Johnny Carson became a national phenomenon in the early 1960s, about the time the civil rights movement was heating up and the Vietnam War began to sweep across the national consciousness. After the seriousness of the 11:00 p.m. news, with its reports of sit-ins, campus demonstrations, urban riots, and assassinations, the nation’s viewers needed an electronic antidote.
Maybe that’s why the relaxed, light satire of Carson’s humor became so addictive. He was always there with his boyish good looks, his midwestern sense of propriety, his nimble, topical wit. Even those off-color jokes, uttered with that startled, adolescent innocence, were reassuring.
The Tonight Show Starring Johnny Carson has galloped across the airwaves for the past 25 years to become one of the longest-running shows in the history of American television. An entire generation has reached adulthood and another has advanced into late-middle (or old) age watching Johnny Carson.
His show has made a significant contribution to American comedy for the past two decades by launching the careers of some of the nation’s best comedians, including Steve Martin, David Letterman, Robin Williams, and Michael Keaton.
By promoting authors, showcasing musicians, plugging songs, and publicizing new movies and Broadway shows, The Tonight Show has left an indelible stamp on contemporary pop culture.
Tonight serves as a social barometer as well. “You can get the mood of the country pretty quickly through the show,” says Carson. “People are quick to let you know what they think.” He lets others determine the significance of his show, however. “I don’t attribute any great social message to it. It’s just entertainment.”
But Carson is more than an entertainer. He has become one of television’s most powerful figures. Brandon Tartikoff, president of NBC Entertainment, describes Carson as “the cornerstone of the NBC network.” From the very beginning, the comedian carved a niche for his show at the top, where it still reigns as NBC’s largest single moneymaker.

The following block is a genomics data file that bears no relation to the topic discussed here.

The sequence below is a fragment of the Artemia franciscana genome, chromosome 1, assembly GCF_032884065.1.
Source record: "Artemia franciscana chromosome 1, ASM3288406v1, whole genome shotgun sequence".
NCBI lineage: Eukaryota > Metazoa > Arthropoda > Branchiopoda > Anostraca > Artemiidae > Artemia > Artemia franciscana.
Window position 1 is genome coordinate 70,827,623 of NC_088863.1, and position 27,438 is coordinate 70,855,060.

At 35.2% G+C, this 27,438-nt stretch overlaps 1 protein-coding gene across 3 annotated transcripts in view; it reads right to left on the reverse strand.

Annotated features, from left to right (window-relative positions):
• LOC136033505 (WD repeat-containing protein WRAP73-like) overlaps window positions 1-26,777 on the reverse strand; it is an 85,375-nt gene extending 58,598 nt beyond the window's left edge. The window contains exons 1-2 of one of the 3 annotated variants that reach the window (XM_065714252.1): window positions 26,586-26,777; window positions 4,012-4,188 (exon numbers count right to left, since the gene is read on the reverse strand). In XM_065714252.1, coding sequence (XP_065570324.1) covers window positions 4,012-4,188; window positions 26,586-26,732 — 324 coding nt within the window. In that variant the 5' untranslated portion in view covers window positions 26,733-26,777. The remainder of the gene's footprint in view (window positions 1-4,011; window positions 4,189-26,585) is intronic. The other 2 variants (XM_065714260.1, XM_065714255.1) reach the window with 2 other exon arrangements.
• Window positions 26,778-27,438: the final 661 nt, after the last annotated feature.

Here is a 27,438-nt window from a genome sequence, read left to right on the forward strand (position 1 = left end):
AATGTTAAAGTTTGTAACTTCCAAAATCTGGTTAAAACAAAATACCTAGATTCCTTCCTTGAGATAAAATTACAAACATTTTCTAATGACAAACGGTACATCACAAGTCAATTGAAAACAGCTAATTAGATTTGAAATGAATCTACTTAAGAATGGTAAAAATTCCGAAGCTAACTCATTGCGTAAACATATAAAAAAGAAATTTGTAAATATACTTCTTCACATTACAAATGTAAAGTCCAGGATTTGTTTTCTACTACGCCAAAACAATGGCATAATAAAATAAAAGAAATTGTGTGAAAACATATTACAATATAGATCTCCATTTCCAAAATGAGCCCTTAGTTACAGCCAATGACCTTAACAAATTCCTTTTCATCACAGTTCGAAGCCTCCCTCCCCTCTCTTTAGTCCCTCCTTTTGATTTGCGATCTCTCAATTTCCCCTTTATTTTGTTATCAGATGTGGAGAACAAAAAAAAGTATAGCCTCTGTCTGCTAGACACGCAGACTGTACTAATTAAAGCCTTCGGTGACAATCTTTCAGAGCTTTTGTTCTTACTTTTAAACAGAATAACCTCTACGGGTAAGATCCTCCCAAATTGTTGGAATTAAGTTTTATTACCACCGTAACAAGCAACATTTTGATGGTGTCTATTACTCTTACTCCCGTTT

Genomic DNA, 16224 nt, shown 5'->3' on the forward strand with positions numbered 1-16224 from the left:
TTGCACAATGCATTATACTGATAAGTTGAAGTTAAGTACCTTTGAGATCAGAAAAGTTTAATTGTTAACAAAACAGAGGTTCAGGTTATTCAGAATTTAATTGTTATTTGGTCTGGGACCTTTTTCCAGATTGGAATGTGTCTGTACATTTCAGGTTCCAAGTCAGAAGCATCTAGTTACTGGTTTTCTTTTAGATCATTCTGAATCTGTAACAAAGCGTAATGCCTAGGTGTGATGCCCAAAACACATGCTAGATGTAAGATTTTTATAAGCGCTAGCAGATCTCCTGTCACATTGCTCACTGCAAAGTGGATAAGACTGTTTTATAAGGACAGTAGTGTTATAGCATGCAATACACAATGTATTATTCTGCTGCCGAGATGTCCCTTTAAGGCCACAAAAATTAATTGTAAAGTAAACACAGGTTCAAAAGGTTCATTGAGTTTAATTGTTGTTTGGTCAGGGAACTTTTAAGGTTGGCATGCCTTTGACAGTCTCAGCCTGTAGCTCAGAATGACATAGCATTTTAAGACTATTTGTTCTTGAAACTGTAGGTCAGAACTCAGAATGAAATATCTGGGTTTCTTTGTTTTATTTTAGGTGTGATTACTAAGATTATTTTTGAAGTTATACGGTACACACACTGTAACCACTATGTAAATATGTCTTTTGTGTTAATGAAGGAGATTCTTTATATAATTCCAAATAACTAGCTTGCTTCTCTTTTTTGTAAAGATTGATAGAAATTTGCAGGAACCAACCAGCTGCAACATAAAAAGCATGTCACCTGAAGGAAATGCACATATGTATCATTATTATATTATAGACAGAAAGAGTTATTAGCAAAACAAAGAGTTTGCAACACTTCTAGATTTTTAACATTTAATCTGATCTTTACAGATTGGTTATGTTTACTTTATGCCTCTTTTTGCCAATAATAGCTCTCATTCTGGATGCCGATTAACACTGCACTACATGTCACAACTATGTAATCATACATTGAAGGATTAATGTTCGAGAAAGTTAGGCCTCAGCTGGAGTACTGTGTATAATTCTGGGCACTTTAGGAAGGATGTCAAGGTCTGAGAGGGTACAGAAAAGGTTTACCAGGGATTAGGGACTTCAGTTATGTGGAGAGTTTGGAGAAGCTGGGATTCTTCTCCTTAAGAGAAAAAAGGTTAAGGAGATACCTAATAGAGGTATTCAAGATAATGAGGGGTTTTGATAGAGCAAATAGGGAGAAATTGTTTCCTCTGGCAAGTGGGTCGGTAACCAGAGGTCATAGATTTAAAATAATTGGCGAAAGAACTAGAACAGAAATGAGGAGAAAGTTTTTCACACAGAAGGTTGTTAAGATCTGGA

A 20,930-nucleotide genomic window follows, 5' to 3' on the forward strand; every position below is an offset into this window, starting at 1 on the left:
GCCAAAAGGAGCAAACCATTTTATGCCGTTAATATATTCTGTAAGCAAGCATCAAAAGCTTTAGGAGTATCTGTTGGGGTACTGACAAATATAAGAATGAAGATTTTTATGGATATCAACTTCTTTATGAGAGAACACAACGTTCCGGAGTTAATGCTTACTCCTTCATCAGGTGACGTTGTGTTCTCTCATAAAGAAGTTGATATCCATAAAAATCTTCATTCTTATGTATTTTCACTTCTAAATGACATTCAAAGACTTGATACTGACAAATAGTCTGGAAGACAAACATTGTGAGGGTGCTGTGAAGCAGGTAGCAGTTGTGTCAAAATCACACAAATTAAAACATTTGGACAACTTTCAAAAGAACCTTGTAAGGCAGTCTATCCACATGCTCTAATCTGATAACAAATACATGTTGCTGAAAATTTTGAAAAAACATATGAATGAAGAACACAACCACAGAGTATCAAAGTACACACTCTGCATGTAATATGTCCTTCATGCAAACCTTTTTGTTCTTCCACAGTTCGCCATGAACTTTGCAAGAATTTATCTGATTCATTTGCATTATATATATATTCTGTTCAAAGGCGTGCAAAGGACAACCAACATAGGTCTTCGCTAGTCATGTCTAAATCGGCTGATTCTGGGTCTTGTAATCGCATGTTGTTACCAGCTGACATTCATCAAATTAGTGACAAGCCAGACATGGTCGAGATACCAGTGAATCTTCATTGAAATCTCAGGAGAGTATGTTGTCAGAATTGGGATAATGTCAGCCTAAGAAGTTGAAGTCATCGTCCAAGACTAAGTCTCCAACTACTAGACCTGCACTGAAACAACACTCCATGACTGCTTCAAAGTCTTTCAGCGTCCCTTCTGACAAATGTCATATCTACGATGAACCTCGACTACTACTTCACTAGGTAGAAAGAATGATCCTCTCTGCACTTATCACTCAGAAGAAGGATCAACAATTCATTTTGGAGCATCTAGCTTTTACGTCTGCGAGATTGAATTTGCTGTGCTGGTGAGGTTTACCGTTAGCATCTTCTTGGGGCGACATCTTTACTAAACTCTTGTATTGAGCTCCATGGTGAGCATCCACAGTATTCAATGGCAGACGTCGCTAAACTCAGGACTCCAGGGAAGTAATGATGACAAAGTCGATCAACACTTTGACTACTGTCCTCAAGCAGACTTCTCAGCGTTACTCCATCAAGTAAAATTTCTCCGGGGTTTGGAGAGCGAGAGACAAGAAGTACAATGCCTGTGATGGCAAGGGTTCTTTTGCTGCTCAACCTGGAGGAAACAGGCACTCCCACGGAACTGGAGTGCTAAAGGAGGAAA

Carson’s career as an entertainer began when he was a youngster obsessed with magic. Reading Hoffman’s Book of Magic changed his life. “It got me performing,” Carson recalls. Born in Corning, Iowa, on October 23, 1925, he grew up on the plains of eastern Nebraska in the town of Norfolk, population 15,000. It was here this middle child of a lineman for the Nebraska Power and Light Company practiced his magic as the Great Carsoni.
During the late 1930s, the Norfolk Rotary Club, the 4-H Clubs, and the county fairs were all entertained by the Great Carsoni. He took his magic — and the light comedy and timing he was learning — into high school, where he wrote a comedy column for the Norfolk High paper, acted in school plays, and generally established a reputation as the funnyman of the class of ’43. “You have the ability to make people laugh,” his algebra teacher wrote in his yearbook. “You will go far in the entertainment world.”